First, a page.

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Film Fest 919 Review: ‘Fatman’ Wastes a Premise of Great Promise and Lunacy

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When you hear what Fatman is about, thoughts of a ridiculously good time dance in your head. The story of a spoiled little kid getting mad at Santa Claus and hiring a contract killer to take him out? Say what you will about Kevin Smith‘s Tusk (which I’m admittedly very fond of), but that executed its premise. You saw a psycho turn a man into a walrus, with all that entailed. Here, you get some of what you might expect out of this idea, but not nearly as much as you might hope for. The end result is a massive disappointment, if a technically proficient work.

Fatman wastes an opportunity to have fun and really be out there with its bizarreness. This sounds like a gonzo work, one that’s either a B-movie action epic or a crazy comedy. Instead, we get something in between, which turns out to be neither. The tone is to play it all straight, and while there’s occasional humor, this ends up almost closer to a drama. It’s an action comedy in its bones, but a dedication to playing it straight torpedoes whatever the creative forces here were going for. It’s a letdown, since the potential for something unforgettable and ridiculous was truly palpable.

Of course, Mel Gibson is a controversial element here. Some won’t even consider watching the film due to his presence. He’s solid enough here, but for anyone who is put off by his appearance, that’s fair enough. Gibson leaves a bad taste in some mouths. I can put that aside and judge the art, but I know not everyone wants to. So, just keep that in mind.

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The premise here is that Santa Claus is real, known as Chris (Gibson). Working with elves and everything, he runs an old-school shop with his wife Ruth (Marianne Jean-Baptiste), one that’s struggling to meet the times. As his government subsidies are threatened due to low output, due to too many naughty children, they come to him offering a military contract. Reluctantly, he accepts. At the same time, Billy Wenan (Chance Hurstfield) is living a life of unchecked privilege. When someone beats him at the Science Fair, he employs a hitman in Skinny Man (Walton Goggins) to threaten the other child. Then, given coal for Christmas by Santa, Billy hires him again, this time to kill Santa. Considering that he’s got an obsession with gifts made in Santa’s workshop, he accepts, preparing for a high-end assassination.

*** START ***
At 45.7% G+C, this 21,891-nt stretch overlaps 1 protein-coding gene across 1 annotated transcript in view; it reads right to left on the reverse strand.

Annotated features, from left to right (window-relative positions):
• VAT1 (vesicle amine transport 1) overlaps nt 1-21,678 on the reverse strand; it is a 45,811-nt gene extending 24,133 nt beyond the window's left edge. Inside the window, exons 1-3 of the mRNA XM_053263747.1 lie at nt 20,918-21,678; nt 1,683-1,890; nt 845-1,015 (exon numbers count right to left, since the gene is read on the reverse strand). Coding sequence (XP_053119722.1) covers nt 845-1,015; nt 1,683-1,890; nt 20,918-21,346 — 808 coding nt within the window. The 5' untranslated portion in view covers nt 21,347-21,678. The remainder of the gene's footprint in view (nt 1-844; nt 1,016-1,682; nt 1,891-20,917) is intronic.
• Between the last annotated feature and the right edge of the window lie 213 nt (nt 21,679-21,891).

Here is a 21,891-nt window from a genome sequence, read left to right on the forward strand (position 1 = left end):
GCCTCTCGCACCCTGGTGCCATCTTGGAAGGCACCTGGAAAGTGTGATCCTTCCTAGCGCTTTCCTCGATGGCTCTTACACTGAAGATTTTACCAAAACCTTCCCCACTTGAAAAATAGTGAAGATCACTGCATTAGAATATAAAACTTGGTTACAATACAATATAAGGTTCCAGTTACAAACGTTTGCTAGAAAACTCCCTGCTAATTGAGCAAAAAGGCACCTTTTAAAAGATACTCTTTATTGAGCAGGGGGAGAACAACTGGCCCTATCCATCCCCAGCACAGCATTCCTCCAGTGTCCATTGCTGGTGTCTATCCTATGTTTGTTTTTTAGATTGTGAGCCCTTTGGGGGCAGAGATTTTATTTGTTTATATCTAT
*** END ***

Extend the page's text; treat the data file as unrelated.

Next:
With Skinny Man headed for him, Chris largely remains unaware. As the former kills his way towards the workshop, the latter is trying to decide if there’s still a place in the world for him. Then, when his home is under siege, he proves that he’s no pushover, setting up a standoff in the snow.

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Credit to the cast for taking this nonsense seriously. Unfortunately, the filmmakers don’t consider it nonsense, which is where the problem resides. Mel Gibson plays Santa as a struggling small business owner, as well as a burly mountain man, which is an interesting take. Walton Goggins tries to have some fun, playing his hitman as a bundle of quirks, but he’s so underwritten it’s just window dressing. Everyone in the cast is under utilized, but at least Gibson and Goggins do a bit to make you occasionally forget that.

Where things struggle is in the execution of this premise. Writers/directors Eshom Nelms and Ian Nelms just can’t let their film’s freak flag fly. Instead, they settle for mediocrity, with the sporadic lively moment thrown in. There’s too much of Billy’s rottenness, multiple scenes that seem like filler, and too little of the fun like when we see the elves’ cafeteria. Leaning into that element would have made all the difference in the world.

Fatman is a disappointment, even if it was an inspired choice for a festival like Film Fest 919 to have in their lineup. It had the potential to be a total curveball, but instead, it’s a simple lob down the middle. That’s where the bummer of it all resides. Destined to be forgotten about, except perhaps as a cult option for holiday viewing, this should have been so much more. Alas.



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Written by Joey Magidson

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